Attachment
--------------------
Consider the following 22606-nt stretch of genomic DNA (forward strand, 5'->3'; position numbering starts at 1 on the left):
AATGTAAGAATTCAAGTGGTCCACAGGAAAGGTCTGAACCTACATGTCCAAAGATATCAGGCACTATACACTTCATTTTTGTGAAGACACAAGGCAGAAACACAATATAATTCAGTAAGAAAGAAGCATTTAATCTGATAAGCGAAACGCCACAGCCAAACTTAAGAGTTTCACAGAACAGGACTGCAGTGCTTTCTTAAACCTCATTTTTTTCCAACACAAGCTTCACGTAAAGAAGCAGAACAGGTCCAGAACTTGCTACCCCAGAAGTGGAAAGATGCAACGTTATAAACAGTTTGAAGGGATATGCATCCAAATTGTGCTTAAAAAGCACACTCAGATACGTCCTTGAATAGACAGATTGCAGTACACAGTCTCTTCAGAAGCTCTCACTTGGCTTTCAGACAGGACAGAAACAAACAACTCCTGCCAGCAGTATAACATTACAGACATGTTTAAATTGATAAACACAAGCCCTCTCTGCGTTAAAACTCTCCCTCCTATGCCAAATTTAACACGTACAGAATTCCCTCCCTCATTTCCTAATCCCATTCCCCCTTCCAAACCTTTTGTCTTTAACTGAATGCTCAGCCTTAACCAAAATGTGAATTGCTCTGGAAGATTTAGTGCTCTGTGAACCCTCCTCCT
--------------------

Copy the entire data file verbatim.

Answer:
Consider the following 22606-nt stretch of genomic DNA (forward strand, 5'->3'; position numbering starts at 1 on the left):
AATGTAAGAATTCAAGTGGTCCACAGGAAAGGTCTGAACCTACATGTCCAAAGATATCAGGCACTATACACTTCATTTTTGTGAAGACACAAGGCAGAAACACAATATAATTCAGTAAGAAAGAAGCATTTAATCTGATAAGCGAAACGCCACAGCCAAACTTAAGAGTTTCACAGAACAGGACTGCAGTGCTTTCTTAAACCTCATTTTTTTCCAACACAAGCTTCACGTAAAGAAGCAGAACAGGTCCAGAACTTGCTACCCCAGAAGTGGAAAGATGCAACGTTATAAACAGTTTGAAGGGATATGCATCCAAATTGTGCTTAAAAAGCACACTCAGATACGTCCTTGAATAGACAGATTGCAGTACACAGTCTCTTCAGAAGCTCTCACTTGGCTTTCAGACAGGACAGAAACAAACAACTCCTGCCAGCAGTATAACATTACAGACATGTTTAAATTGATAAACACAAGCCCTCTCTGCGTTAAAACTCTCCCTCCTATGCCAAATTTAACACGTACAGAATTCCCTCCCTCATTTCCTAATCCCATTCCCCCTTCCAAACCTTTTGTCTTTAACTGAATGCTCAGCCTTAACCAAAATGTGAATTGCTCTGGAAGATTTAGTGCTCTGTGAACCCTCCTCCT